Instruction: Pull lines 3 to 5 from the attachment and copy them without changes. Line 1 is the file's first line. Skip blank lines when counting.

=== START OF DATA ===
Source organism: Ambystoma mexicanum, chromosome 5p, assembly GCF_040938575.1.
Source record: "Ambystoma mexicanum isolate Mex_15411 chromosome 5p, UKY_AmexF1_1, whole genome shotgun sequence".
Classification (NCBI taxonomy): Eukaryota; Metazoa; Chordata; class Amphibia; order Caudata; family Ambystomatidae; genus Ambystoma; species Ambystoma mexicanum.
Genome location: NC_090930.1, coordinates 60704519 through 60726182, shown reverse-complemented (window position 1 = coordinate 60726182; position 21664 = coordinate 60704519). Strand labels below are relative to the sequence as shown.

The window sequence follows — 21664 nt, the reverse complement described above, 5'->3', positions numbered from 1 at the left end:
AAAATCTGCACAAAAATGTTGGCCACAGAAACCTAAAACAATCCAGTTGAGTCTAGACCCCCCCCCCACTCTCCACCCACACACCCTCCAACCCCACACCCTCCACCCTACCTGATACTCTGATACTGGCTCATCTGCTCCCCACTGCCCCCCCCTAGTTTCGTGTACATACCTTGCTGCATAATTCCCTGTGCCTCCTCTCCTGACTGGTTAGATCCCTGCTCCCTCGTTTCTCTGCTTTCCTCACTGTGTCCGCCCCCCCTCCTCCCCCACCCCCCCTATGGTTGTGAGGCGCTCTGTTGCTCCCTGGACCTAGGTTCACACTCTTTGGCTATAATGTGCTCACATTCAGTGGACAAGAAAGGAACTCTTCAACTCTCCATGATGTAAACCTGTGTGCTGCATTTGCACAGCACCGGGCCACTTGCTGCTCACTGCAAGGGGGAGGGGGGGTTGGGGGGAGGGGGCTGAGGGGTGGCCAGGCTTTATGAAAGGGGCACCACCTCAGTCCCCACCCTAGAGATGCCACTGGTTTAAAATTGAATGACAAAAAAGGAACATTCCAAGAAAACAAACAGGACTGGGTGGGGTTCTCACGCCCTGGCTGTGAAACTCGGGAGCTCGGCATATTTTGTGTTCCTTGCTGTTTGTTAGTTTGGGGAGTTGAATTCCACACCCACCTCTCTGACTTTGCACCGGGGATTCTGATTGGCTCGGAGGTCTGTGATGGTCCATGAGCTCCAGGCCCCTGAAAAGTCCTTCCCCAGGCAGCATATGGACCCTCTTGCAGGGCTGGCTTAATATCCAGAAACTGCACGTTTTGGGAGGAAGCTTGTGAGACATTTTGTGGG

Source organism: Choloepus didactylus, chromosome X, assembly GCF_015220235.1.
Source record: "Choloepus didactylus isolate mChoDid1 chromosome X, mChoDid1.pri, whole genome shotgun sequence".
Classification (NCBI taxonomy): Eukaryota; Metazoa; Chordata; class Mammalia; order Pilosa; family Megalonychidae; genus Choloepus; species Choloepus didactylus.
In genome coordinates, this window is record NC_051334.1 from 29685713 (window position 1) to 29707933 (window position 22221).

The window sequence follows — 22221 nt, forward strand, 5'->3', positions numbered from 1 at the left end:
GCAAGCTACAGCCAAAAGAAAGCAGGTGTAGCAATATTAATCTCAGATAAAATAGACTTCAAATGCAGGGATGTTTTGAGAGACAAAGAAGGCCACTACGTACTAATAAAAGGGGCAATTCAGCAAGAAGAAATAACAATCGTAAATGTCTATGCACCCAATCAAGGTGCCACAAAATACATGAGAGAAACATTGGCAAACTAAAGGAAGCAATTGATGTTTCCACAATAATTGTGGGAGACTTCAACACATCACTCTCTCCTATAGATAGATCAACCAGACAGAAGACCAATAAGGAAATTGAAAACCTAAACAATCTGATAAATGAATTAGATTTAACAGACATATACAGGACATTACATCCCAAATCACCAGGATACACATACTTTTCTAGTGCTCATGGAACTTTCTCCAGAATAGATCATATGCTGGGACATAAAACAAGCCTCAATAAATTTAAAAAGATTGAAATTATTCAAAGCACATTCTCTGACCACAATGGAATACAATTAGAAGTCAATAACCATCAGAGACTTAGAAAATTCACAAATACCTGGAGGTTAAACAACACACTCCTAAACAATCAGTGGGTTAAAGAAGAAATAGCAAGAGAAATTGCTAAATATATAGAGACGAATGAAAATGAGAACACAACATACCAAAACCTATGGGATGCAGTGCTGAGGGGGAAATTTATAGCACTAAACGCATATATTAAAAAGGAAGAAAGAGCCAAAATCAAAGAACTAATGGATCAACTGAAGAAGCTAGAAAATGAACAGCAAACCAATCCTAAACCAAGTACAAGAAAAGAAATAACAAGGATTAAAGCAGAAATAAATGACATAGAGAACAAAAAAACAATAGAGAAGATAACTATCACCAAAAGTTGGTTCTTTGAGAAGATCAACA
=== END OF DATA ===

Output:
Classification (NCBI taxonomy): Eukaryota; Metazoa; Chordata; class Amphibia; order Caudata; family Ambystomatidae; genus Ambystoma; species Ambystoma mexicanum.
Genome location: NC_090930.1, coordinates 60704519 through 60726182, shown reverse-complemented (window position 1 = coordinate 60726182; position 21664 = coordinate 60704519). Strand labels below are relative to the sequence as shown.

The window sequence follows — 21664 nt, the reverse complement described above, 5'->3', positions numbered from 1 at the left end: